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Daniel
12-06-2005, 11:39
Hi,

I'm thinking of reshaping the handle on my Opinel knife, however once done I'm not sure what to use to re-oil it.

The handle is cherrywood. Would Tung oil be suitable for re-oiling once I've reshaped and sanded the handle?

Anyone?

Cheers,
Dan

JimH
14-06-2005, 17:01
Hi,

I'm thinking of reshaping the handle on my Opinel knife, however once done I'm not sure what to use to re-oil it.

The handle is cherrywood. Would Tung oil be suitable for re-oiling once I've reshaped and sanded the handle?

Anyone?

Cheers,
Dan

I use olive oil out of the kitchen, 'cos I'm a cheapskate :D

Linseed oil prolly favourite for wood.

You'll need to sand the varnish off the unmodified bits of handle, too.

Jim.

leon-1
14-06-2005, 17:07
Yes you can use Tung oil, but whether you use tung or linseed oil you will probably have to thin it for the first coats using turps or white spirit so that they soak in better. Only the last coat goes on neat and remeber this is quite a long process, taking days in between coats and normally at least a couple of weeks before either will be ready for use. :)

Daniel
14-06-2005, 19:46
Cheers! When making a spoon for example, before oiling you must run under water and re-sand a few times, so that the grain does not become rough when it gets wet after oiling... Do I need to do this with the opinel handle?

Also, would the handle expand and lock the blade in place when oiling?

Motorbike Man
14-06-2005, 23:40
Cheers! When making a spoon for example, before oiling you must run under water and re-sand a few times, so that the grain does not become rough when it gets wet after oiling... Do I need to do this with the opinel handle?

Also, would the handle expand and lock the blade in place when oiling?
Always a good idea when sanding wood, gives a nice finish. When I'm soaking handles on knives, I use a large hotdog jar with a mix of 1 part white spirits to 2 parts linseed oil. Let it soak over night, take it out to drain the excess back into the jar until the wood looks dry, then re-soak over night. I repeat the process 4 or 5 times and then leave the handle to air dry for a week or so until it cures properly. Then,just to buff it up a bit, a quick coat and polish of finishing wax seems to do the trick. This would all work for an opinel as well. In fact, i have a No.9 floating around somewhere...............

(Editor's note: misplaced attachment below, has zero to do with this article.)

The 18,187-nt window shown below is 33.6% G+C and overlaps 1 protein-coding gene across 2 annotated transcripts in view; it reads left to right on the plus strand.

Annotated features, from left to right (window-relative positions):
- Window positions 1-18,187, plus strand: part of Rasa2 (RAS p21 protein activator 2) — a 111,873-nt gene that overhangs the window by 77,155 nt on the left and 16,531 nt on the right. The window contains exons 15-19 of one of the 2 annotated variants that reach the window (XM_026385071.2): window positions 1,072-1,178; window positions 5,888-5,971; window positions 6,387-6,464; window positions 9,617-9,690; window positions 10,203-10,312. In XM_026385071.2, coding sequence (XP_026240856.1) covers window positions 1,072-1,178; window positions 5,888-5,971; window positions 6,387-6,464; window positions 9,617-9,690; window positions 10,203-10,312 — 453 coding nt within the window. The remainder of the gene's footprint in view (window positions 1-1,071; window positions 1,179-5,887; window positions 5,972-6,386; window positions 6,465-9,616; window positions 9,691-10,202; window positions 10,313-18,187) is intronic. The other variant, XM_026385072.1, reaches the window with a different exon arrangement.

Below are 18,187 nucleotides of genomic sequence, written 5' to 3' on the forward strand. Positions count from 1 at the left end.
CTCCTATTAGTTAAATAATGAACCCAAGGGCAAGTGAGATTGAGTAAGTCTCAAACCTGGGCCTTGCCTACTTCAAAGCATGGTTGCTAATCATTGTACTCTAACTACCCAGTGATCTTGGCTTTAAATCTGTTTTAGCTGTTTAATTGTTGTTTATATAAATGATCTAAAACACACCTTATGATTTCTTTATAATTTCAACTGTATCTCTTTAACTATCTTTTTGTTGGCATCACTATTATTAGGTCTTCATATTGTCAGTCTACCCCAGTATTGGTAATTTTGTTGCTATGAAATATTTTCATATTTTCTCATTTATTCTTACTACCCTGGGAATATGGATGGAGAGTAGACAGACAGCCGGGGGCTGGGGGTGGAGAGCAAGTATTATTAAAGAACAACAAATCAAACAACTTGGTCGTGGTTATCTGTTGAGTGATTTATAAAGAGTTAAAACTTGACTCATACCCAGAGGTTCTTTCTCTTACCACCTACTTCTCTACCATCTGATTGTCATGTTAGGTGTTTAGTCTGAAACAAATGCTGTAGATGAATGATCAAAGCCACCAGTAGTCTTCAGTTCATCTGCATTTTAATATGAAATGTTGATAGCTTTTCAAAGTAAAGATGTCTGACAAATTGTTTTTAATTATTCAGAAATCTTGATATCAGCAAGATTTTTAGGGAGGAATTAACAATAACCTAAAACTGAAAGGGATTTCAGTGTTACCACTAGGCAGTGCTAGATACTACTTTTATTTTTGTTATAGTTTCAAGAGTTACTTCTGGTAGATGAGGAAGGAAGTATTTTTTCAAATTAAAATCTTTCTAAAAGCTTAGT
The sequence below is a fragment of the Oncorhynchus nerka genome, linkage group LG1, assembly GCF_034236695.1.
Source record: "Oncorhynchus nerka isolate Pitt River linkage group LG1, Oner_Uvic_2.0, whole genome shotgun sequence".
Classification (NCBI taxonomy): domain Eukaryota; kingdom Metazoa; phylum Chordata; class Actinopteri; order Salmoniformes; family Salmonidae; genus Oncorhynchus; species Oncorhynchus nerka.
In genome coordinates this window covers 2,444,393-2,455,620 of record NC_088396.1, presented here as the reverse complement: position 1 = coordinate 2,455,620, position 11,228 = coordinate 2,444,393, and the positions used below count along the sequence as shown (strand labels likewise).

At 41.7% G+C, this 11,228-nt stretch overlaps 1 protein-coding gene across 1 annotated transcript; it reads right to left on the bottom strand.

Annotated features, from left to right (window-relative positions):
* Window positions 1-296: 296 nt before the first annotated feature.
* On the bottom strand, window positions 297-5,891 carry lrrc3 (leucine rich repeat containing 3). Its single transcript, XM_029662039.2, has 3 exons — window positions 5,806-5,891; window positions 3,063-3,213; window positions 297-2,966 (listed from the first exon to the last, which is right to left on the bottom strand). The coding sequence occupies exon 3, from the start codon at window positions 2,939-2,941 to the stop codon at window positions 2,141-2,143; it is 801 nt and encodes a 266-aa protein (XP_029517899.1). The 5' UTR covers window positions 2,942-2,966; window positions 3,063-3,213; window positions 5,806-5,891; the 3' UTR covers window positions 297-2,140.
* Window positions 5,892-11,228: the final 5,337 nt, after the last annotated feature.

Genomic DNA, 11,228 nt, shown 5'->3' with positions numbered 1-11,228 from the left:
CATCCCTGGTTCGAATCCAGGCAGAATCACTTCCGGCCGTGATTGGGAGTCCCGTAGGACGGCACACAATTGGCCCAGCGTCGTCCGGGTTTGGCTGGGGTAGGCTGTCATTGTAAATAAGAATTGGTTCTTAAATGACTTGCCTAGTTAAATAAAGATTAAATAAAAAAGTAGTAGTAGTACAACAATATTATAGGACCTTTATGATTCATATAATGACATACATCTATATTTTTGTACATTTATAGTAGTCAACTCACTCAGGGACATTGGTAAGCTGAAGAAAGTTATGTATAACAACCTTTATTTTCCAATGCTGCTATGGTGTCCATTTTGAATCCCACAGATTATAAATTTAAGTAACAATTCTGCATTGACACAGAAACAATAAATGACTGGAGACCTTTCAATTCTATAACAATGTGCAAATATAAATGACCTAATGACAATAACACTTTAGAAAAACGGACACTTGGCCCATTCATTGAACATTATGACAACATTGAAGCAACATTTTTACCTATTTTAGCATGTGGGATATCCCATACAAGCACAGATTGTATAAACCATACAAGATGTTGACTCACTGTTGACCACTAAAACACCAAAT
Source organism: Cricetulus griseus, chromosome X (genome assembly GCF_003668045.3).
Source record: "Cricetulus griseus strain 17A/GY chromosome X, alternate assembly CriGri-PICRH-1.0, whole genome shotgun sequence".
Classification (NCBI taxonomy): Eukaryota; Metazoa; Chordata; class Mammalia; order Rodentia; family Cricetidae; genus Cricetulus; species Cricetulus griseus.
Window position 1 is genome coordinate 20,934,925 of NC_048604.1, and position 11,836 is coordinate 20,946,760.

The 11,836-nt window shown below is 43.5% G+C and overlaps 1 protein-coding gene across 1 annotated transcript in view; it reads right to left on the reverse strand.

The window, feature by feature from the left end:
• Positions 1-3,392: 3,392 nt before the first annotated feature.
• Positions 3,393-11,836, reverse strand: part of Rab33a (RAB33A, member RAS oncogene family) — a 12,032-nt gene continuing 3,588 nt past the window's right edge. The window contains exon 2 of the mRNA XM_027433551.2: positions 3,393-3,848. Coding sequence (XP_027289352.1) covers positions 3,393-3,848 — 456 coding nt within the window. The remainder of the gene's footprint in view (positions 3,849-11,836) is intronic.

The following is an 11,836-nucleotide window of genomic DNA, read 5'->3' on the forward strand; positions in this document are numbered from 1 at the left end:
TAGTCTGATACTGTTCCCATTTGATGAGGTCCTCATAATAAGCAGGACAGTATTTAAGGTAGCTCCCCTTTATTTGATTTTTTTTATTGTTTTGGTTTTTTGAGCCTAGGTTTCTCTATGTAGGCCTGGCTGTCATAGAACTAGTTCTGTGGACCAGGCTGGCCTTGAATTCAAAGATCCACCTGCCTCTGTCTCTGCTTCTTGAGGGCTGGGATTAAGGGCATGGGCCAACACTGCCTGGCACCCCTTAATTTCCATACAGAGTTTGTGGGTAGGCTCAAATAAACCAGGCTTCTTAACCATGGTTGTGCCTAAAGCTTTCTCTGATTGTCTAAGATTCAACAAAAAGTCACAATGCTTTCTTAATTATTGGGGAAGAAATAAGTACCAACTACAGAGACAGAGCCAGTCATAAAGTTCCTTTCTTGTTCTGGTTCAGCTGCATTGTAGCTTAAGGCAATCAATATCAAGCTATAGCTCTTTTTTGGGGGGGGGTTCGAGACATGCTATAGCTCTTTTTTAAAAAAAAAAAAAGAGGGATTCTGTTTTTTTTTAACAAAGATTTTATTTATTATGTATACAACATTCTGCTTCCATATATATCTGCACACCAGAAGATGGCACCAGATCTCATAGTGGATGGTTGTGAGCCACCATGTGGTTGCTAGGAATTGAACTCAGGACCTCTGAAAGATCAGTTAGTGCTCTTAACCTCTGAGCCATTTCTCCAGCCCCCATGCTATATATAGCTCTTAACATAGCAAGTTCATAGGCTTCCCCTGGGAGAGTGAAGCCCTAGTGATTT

Daniel
15-06-2005, 07:49
Cheers MM, thats great! I give that a go! I suppose you suspend it somehow in the jar so that the blade does not get a soaking? or do you let the blade go in with it?

dtalbot
15-06-2005, 08:59
The advice I was given way back by someone who seemed to know what they were doing, a lifetime of wood working behind them was oil coats should be applied once a day for the first week of an items life, then once a week for the first month, once a month for the first year then once a year for life.
May be belt and braces treatment but it does seem to give things a good lasting finish.

Daniel
15-06-2005, 19:26
I use olive oil out of the kitchen, 'cos I'm a cheapskate :D

Does that actually work? I would think it wouldn't soak in properly?



I use a large hotdog jar with a mix of 1 part white spirits to 2 parts linseed oil

Would this method work with Tung oil instead of linseed oil? (only I already have some of Tung oil and don't want to fork out for some linseed if I can help it) :rolleyes:

Cheers,
Dan

JimH
16-06-2005, 13:19
Does that actually work? I would think it wouldn't soak in properly?

Dan

Seemed to.

Jim.